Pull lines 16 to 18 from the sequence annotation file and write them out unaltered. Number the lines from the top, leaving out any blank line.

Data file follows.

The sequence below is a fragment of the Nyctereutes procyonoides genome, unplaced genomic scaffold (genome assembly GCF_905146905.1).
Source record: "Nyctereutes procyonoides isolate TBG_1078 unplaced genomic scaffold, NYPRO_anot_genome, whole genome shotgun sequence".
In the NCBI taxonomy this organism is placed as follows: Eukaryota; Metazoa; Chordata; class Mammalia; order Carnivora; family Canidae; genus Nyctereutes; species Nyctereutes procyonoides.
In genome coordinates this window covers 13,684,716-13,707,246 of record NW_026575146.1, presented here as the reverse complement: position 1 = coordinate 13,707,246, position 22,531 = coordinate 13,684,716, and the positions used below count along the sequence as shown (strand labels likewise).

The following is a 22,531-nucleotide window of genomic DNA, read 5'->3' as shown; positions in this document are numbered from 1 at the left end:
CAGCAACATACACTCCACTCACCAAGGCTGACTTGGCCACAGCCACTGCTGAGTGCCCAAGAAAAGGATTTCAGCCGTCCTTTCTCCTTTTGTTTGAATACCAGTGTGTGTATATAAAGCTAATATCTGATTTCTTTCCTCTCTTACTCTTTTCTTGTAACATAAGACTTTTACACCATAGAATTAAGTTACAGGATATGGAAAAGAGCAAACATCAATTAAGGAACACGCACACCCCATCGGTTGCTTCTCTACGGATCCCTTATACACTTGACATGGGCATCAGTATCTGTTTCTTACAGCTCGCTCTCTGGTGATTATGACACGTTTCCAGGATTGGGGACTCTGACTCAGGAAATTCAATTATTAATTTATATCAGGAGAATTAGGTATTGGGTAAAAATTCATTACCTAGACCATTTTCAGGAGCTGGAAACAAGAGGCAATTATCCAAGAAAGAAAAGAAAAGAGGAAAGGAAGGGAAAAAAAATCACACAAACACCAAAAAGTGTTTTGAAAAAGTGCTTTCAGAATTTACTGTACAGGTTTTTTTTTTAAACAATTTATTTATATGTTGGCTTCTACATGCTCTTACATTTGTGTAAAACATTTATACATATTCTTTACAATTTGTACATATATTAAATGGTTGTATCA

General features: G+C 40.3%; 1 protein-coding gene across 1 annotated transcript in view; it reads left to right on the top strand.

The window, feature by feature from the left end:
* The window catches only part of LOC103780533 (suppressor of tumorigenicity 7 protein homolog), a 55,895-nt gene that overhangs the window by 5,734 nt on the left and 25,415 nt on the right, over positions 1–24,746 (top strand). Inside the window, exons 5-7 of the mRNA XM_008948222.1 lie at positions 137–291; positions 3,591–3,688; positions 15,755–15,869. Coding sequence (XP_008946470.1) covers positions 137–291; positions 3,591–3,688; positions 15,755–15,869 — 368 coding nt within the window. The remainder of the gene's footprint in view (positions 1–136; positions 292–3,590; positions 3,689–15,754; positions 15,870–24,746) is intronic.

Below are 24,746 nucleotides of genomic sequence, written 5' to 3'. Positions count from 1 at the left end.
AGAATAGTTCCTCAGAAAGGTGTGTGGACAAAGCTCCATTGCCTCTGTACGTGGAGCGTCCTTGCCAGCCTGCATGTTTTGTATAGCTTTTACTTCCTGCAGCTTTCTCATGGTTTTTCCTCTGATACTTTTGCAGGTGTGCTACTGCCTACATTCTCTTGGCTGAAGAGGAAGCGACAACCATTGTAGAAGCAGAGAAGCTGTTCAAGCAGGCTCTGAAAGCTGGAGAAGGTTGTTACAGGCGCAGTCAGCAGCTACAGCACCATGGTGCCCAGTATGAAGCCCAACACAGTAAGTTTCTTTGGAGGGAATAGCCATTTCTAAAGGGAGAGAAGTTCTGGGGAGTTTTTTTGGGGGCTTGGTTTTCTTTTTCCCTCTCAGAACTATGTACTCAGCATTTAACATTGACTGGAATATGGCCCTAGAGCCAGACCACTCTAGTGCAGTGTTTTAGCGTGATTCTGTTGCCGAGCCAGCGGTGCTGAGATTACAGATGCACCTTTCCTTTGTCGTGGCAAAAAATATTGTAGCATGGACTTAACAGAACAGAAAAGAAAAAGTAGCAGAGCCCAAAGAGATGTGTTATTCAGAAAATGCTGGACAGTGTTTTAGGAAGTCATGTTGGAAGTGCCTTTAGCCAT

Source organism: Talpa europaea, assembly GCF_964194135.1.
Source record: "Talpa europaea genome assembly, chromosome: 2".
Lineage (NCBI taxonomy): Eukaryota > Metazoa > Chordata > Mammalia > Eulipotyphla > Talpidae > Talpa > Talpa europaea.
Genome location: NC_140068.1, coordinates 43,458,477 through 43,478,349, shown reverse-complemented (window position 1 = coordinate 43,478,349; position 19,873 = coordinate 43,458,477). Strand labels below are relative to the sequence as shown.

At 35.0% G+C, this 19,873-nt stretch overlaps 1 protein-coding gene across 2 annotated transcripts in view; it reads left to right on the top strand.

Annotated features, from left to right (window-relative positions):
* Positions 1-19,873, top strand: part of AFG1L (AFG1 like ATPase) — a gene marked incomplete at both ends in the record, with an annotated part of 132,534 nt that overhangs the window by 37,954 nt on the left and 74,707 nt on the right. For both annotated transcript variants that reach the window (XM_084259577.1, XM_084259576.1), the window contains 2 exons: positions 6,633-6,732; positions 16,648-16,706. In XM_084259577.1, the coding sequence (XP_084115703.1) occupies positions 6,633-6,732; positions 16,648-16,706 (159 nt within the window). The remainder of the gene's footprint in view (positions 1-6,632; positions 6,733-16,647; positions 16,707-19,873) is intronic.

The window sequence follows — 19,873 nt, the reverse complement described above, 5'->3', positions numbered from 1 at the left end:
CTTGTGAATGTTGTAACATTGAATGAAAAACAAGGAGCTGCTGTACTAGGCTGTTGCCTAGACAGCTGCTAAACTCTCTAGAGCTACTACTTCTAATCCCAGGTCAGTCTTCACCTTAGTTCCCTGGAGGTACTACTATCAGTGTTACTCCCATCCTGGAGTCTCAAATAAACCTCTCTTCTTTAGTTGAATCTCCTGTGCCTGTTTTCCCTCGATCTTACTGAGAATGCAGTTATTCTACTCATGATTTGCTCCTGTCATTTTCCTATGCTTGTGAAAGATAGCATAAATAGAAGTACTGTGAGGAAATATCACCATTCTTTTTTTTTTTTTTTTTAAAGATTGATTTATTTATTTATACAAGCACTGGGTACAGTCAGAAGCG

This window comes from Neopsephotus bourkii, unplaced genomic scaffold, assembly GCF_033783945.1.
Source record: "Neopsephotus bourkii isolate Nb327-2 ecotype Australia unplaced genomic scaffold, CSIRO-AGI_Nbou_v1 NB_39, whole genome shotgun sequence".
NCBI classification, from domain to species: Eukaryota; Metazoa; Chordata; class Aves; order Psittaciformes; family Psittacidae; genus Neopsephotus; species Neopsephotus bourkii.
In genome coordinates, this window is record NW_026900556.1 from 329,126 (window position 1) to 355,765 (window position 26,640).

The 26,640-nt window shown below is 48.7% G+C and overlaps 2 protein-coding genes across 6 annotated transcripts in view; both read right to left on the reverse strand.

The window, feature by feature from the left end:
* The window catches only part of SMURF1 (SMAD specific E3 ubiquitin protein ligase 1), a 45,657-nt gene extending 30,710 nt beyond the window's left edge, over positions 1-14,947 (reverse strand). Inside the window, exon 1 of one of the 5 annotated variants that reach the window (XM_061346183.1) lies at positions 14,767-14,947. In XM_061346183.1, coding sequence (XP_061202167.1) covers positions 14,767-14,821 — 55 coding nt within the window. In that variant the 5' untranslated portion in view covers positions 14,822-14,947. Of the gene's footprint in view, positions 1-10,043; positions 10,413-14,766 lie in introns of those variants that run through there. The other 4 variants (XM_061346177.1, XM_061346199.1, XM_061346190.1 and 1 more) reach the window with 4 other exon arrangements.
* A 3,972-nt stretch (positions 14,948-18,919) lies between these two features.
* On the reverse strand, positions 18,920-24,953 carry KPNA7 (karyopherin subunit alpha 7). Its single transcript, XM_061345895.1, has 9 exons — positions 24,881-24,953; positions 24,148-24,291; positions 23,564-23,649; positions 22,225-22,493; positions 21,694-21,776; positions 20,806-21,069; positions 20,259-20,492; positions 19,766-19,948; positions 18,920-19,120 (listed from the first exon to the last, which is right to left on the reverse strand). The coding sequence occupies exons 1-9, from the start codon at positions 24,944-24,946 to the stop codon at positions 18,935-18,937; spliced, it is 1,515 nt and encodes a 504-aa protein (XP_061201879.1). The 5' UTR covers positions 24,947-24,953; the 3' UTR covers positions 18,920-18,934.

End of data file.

At 35.0% G+C, this 19,873-nt stretch overlaps 1 protein-coding gene across 2 annotated transcripts in view; it reads left to right on the top strand.

Annotated features, from left to right (window-relative positions):
* Positions 1-19,873, top strand: part of AFG1L (AFG1 like ATPase) — a gene marked incomplete at both ends in the record, with an annotated part of 132,534 nt that overhangs the window by 37,954 nt on the left and 74,707 nt on the right. For both annotated transcript variants that reach the window (XM_084259577.1, XM_084259576.1), the window contains 2 exons: positions 6,633-6,732; positions 16,648-16,706. In XM_084259577.1, the coding sequence (XP_084115703.1) occupies positions 6,633-6,732; positions 16,648-16,706 (159 nt within the window). The remainder of the gene's footprint in view (positions 1-6,632; positions 6,733-16,647; positions 16,707-19,873) is intronic.